Nine films and over forty years since the world was graced with George Lucas' first Star Wars film, this sprawling saga continues to deliver one of the most universal stories in the world as it cyclically pits good against evil and light against dark in an endless battle to save everyone's favorite galaxy far, far away. Now though, in a world of ever-growing divisions and extremes, it only seems fit that the latest Episode - 'Star Wars: The Last Jedi (2017),' - should take a new direction and explore that sludgy area in the middle where most of us really lie.
Director Rian Johnson ('Brick,' 'Looper,') is certainly aiming to do just that, as his epic tale looks through a stronger lens at the characters and stories we were introduced to in 'Star Wars: The Force Awakens (2015),' and aims to delve below the surface of everything and everyone. Think Rey's all light and Kylo's all dark? Think the Resistance are good and The First Order bad? Johnson takes one big mixing brush to that painting and blurs those clearly cut lines without pause here, and the result is a very, very different kind of Star Wars film overall.
Indeed, if 2015's 'The Force Awakens,' was a beautiful Renaissance pastiche, 'The Last Jedi,' is a big, bold Impressionist statement that takes the characters and stories we all know and love and paints them with a surprising range of rich, colourful brush-strokes. The question now of course is whether the end result of such a universe-altering proposition has the polish and engaging brilliance to back-up its bravery within the greatest film saga of all, or whether it will collapse under the weight of its own ambitions.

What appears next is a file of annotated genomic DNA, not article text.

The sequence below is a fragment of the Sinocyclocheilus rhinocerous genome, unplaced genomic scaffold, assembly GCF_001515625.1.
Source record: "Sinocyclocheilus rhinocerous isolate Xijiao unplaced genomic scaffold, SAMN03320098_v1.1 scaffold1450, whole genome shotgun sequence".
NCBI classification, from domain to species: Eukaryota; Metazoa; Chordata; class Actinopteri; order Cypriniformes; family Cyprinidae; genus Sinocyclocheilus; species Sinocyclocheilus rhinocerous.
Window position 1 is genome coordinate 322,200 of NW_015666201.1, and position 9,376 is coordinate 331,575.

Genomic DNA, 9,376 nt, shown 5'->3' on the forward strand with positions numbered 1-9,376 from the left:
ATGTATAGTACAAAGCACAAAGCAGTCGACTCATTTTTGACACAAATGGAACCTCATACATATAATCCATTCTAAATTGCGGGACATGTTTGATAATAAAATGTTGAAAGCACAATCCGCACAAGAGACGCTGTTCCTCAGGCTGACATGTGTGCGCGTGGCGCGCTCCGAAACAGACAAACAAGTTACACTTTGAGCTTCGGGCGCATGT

Well, thankfully the film is definitely a success there for the most part, as the powerful execution of each balanced narrative here is enough on its own to impress, and the beautiful visuals do further service to all of that too. There are many truly great ideas explored that draw poetic parallels between the previous blacks and whites, and that beauty is extended through the spiritual nature of much of the imagery and the grandiose battles that are all portrayed beautifully through the sweeping landscape and focused character shots of Steve Yedlin.
All of this not only makes for a more balanced and thoughtful experience than we've previously seen from this saga, but also unlocks the opportunity for some properly ballsy storylines that will have you on the edge of your seat and genuinely shocked as countless revelations and powerful explorations are made.
In fact, it's an awful lot to take in in just one viewing (particularly if you chose to go at some ungodly hour of the morning for no real reason other than the very valid fact that you can't wait another twelve hours to see it) as the film throws out its huge revelations and themes at one heck of a pace - albeit with much of the power and impact you'd hope for - from start to finish.
It really is a movie with a lot of smart stuff on its mind, and there the only issue really lies with the extra stuff that's layered on top, as Johnson seems to revel in excessive world-building, silly creatures and tangents a little too much as they often feel hugely forced and annoying. Perhaps it's just because the stories being told require so much serious investment and consideration that that's such an issue, but it does certainly feel that greater attention could have been given to the more important things had we not spent valuable moments watching, say, Luke drinking green milk from the udders of a twenty-foot monster.
Regardless, a better judgement of what to keep and what to ditch might have lead to a thematic journey that concludes itself more effectively, as it feels as though much of the balancing and ballsy clouding of the light vs dark idea is somewhat undone in the third act.
Having said that, underneath any of the irritating tangents, this film is still a hugely poetic and beautiful ride that most of all proves that the new Lucasfilm aren't afraid to test and push the boundaries of this franchise's characters and stories and take them to new places that surprise and amaze.
'Star Wars: The Last Jedi (2017),' sees Rian Johnson paint one brave and brilliant work of art, and in the end, whilst the final piece may have its issues, you just can't deny what a beautifully hard-hitting, spiritual experience it is that moves along with all the whit, speed and emotion you'd hope for. Anyone planning to see it (I mean, who isn't?) should at least book twice, as this is a film that demands multiple viewing, and you most definitely wont be complaining about that.